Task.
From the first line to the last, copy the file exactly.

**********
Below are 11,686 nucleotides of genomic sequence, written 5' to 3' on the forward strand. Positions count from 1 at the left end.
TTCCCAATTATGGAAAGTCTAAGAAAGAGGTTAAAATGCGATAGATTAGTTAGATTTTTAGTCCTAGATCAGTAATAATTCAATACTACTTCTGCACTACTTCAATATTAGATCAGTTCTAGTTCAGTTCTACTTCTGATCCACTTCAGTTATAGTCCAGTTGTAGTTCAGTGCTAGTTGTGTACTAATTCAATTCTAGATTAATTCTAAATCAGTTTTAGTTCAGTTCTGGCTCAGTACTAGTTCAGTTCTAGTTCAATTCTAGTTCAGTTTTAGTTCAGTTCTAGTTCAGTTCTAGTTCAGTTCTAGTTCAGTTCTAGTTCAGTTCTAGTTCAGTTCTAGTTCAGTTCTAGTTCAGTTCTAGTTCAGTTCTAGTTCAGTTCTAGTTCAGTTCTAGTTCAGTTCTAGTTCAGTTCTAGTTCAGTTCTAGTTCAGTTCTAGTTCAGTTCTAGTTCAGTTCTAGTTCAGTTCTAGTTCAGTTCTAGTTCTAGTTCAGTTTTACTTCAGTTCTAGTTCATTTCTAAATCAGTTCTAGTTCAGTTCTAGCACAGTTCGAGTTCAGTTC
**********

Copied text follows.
Below are 11,686 nucleotides of genomic sequence, written 5' to 3' on the forward strand. Positions count from 1 at the left end.
TTCCCAATTATGGAAAGTCTAAGAAAGAGGTTAAAATGCGATAGATTAGTTAGATTTTTAGTCCTAGATCAGTAATAATTCAATACTACTTCTGCACTACTTCAATATTAGATCAGTTCTAGTTCAGTTCTACTTCTGATCCACTTCAGTTATAGTCCAGTTGTAGTTCAGTGCTAGTTGTGTACTAATTCAATTCTAGATTAATTCTAAATCAGTTTTAGTTCAGTTCTGGCTCAGTACTAGTTCAGTTCTAGTTCAATTCTAGTTCAGTTTTAGTTCAGTTCTAGTTCAGTTCTAGTTCAGTTCTAGTTCAGTTCTAGTTCAGTTCTAGTTCAGTTCTAGTTCAGTTCTAGTTCAGTTCTAGTTCAGTTCTAGTTCAGTTCTAGTTCAGTTCTAGTTCAGTTCTAGTTCAGTTCTAGTTCAGTTCTAGTTCAGTTCTAGTTCAGTTCTAGTTCAGTTCTAGTTCAGTTCTAGTTCAGTTCTAGTTCTAGTTCAGTTTTACTTCAGTTCTAGTTCATTTCTAAATCAGTTCTAGTTCAGTTCTAGCACAGTTCGAGTTCAGTTC